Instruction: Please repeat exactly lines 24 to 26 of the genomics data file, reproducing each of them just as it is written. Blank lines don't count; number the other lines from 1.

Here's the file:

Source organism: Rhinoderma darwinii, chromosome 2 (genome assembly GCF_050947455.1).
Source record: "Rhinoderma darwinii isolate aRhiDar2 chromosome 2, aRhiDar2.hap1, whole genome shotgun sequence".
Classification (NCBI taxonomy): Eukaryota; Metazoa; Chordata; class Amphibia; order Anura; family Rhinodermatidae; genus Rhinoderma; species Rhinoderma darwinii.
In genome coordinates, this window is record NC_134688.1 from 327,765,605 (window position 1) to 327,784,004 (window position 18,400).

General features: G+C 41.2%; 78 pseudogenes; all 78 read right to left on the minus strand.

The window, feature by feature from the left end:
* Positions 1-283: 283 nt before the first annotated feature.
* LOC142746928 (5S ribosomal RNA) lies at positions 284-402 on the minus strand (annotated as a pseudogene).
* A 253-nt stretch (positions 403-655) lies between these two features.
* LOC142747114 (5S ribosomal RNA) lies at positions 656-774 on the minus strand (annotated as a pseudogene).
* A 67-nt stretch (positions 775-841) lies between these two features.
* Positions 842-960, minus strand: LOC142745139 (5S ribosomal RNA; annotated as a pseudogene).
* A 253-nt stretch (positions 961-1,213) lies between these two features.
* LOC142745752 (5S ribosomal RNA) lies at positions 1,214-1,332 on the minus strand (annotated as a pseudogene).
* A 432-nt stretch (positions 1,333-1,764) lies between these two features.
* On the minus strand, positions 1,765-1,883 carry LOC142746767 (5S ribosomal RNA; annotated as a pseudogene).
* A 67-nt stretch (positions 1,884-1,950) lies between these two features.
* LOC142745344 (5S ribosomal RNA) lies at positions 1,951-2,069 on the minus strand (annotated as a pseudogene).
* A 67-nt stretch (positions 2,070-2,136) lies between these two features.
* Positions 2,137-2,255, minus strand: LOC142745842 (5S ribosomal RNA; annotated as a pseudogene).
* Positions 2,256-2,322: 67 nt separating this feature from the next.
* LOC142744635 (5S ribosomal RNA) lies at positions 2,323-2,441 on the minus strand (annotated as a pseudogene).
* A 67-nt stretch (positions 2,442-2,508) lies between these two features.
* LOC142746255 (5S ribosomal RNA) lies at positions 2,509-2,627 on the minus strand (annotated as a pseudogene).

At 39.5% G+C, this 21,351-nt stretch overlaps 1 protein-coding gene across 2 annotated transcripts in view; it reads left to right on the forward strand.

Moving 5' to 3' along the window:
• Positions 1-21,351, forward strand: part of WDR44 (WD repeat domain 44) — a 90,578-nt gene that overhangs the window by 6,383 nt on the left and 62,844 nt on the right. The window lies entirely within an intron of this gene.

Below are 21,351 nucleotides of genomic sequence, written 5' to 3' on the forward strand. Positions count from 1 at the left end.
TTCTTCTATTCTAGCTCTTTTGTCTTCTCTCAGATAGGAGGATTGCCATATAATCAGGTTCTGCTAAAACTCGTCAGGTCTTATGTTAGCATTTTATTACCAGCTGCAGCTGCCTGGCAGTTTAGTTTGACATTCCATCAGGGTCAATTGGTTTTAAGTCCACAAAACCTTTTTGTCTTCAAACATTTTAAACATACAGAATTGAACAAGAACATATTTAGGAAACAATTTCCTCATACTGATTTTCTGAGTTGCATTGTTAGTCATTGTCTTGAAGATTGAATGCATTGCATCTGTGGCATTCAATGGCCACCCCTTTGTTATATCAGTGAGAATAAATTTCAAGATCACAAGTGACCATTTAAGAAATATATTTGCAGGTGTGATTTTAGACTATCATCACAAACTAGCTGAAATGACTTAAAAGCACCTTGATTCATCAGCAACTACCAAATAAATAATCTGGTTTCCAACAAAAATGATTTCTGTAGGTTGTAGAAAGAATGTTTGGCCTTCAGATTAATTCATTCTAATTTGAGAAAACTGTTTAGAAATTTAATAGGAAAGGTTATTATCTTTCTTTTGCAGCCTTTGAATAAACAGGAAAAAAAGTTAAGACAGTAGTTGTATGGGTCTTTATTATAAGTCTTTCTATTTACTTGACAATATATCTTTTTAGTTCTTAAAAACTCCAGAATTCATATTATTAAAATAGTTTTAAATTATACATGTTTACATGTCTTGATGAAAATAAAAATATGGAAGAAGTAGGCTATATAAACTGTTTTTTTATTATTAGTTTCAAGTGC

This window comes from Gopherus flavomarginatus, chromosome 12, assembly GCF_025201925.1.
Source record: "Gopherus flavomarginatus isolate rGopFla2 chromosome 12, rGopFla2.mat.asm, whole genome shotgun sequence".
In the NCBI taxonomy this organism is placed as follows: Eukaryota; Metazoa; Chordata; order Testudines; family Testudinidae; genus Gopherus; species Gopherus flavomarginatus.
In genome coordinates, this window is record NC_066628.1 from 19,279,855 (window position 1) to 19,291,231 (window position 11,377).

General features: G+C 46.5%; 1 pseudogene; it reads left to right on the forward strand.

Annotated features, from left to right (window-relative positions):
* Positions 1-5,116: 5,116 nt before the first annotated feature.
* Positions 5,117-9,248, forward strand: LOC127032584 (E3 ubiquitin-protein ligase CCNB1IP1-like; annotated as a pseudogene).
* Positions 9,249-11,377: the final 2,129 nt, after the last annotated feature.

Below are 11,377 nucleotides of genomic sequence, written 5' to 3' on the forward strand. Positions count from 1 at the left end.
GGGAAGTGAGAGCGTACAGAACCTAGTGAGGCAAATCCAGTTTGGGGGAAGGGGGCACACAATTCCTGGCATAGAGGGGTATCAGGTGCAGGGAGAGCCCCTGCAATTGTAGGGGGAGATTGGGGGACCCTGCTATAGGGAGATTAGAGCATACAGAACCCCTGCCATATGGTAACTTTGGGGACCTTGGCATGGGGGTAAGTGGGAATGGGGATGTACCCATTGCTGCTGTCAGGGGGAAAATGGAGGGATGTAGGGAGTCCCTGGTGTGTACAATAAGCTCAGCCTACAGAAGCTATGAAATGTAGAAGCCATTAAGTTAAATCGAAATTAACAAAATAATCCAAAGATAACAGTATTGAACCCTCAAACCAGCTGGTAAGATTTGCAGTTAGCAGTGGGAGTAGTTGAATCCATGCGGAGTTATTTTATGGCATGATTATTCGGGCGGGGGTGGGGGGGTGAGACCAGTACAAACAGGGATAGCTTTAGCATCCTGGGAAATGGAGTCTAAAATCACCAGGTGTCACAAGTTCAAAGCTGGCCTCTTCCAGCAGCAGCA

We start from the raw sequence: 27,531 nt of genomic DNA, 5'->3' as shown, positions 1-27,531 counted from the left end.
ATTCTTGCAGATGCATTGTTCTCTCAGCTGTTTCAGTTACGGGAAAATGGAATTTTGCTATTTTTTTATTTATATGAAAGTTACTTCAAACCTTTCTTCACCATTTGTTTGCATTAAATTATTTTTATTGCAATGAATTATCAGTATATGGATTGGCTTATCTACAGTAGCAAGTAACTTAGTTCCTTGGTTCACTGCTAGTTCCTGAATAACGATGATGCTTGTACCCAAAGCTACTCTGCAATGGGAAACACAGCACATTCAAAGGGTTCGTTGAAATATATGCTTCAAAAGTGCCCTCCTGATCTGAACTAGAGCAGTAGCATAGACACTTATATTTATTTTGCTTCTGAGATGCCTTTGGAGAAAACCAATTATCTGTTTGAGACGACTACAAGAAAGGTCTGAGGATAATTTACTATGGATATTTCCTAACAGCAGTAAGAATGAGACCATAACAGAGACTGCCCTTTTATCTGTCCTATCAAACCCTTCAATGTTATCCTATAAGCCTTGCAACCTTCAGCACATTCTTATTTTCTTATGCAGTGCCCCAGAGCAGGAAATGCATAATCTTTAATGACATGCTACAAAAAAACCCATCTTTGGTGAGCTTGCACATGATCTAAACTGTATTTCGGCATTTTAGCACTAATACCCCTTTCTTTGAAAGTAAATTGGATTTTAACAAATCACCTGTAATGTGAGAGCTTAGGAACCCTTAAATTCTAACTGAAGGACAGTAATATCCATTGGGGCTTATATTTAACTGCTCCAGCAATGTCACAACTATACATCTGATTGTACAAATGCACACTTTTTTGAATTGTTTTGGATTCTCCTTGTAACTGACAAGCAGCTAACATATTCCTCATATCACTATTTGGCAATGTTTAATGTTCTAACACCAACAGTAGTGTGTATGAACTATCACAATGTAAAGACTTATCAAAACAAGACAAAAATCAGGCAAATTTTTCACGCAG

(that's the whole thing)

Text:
* LOC142746255 (5S ribosomal RNA) lies at positions 2,509-2,627 on the minus strand (annotated as a pseudogene).

At 39.5% G+C, this 21,351-nt stretch overlaps 1 protein-coding gene across 2 annotated transcripts in view; it reads left to right on the forward strand.

Moving 5' to 3' along the window: